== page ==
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How could I do with Green filter?

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What you could do is to scan through each pixel one by one and:

- add up the red, green and blue components
- divide by 3 (to get average) then by 256 (to get number in range 0 to 1)
- take that number and multiply the red, green and blue components of the destination colour with it, combine them again into a single colour and set the pixel.

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Calculate the luminance of the scene (0.299 * R + 0.587 * G + 0.114 * G)
Then use the result as the amount of green to render (i.e. multiply color (0, 1, 0) by the number calculated above).

Please post a screen shot when you get it working. I would love to see your results.

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Perhaps I'm misinterpreting the OP, but "Green filter glass" sounds like he wants a material that filters all but the green channel out of an image (like the POV-Ray filter color property). In this case, you would just allow the green component of each color to pass through and set the red and blue components to zero.

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(edit: update; what I wrote is not completely true. I added the bold text in point 2.)

I guess the OP really want how to implement a "green filter glass"-like filter - ie, as BitMaster stated, a filter that filters out everything which is not green - or only a percentage of it. SCHOTT sells some of them. This kind of filter is (widely?) used in photography.

And they are not really easy...

If you want to implement a real green filter glass then you'd have to do the following:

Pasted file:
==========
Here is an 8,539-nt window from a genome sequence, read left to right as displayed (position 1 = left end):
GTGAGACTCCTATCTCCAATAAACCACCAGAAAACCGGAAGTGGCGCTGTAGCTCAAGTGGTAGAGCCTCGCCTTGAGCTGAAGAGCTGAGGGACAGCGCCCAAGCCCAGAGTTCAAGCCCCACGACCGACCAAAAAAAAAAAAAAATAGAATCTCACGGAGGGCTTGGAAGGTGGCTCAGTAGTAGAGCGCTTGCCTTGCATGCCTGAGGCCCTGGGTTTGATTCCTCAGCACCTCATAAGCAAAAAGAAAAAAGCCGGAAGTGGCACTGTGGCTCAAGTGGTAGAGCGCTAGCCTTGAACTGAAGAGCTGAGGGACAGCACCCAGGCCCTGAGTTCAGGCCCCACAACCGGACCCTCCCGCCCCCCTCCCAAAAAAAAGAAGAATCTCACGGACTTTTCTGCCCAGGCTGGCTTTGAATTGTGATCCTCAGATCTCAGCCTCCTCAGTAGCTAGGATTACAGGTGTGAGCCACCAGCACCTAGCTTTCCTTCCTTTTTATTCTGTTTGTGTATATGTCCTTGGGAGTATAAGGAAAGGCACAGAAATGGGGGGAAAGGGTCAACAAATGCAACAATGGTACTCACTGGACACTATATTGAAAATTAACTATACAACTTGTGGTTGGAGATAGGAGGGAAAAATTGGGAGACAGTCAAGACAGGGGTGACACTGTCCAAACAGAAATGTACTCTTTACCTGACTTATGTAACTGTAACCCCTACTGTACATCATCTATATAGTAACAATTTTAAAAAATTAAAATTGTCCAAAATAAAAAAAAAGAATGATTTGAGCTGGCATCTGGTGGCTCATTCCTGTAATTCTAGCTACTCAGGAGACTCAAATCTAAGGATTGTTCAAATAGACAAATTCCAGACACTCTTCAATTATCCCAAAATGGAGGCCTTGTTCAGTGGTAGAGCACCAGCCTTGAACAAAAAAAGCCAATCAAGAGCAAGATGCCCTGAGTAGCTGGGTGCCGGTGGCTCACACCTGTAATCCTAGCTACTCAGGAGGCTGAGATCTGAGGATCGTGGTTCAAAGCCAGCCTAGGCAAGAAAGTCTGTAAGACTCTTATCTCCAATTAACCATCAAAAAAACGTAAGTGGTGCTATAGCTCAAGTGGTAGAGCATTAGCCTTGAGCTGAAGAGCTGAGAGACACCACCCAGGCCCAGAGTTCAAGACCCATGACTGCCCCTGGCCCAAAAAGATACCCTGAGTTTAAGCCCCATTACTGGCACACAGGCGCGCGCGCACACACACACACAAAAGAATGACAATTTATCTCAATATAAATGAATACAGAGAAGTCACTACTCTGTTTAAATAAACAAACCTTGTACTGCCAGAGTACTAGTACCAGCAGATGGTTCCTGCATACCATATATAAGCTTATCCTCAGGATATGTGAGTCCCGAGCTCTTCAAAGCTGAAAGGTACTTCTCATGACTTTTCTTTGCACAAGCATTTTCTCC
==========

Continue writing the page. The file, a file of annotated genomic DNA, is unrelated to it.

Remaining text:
1. transform your RGB color to a wavelength. This is not the easy part, but there are good hints on the net (take care: most code deals with wavelength-to-RGB conversion since most computer program uses RGB colors to represent datas).
  2. apply a lut on the data (wavelength to wavelength LUT). The Schott curves (VG6, VG9 and VG14 are good enough - use the transmittance curve, not the internal transmittance one). The LUT should have 2048 indices and should output a value in the range 0..2048 - so 16 bits should be OK. You can add more precision by multiplying by 16 if you want. (wrong) The Schott curves don't allow you to use a wavelength-to-wavelength LUT; the wavelength do not change, but the amount of energy that goes through the filter changes. Thefore, the transmittance should be applied to the RGB color:

    int wl;
    float tr;
    wl = rgbToWavelength(my_rgb_color);
    tr = SchottFilter[wl]; // tr is in [0.0 .. 1.0f]
    my_rgb_color = tr * my_rgb_color;

    The LUT is therefore a wavelength-to-transmittance LUT, and stores float values which are in the range 0..1..
  3. transform back your wavelength to RGB. You don't have to do that.

This will not be as fast as you'd like - because of the number of per-pixel operation. Moreover, Schott's filters are real filters, not perfect filters.

This is an interesting subject. I'll try to write some code in the next days (I'd like to see the effect with a green filter, a yellow filter, a red filter and so on :D)

Regards,

[Edited by - Emmanuel Deloget on January 17, 2005 9:34:18 AM]

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Thanks for all . I will post the result soon.
1.In each pixel I reduce G to zero and take no change with R and B ? For example the origin pixel is (25,48,123) and after do Green Filter this will be (25,0,123)
Or
2. In each pixel, I caculate the min value of R, G, B and then reduce G to the min value while R and B is not change.
For example: RGB = 142,147,12 then after filter these are RGB = 142,12,12
?
Any idea?
Thanks for help

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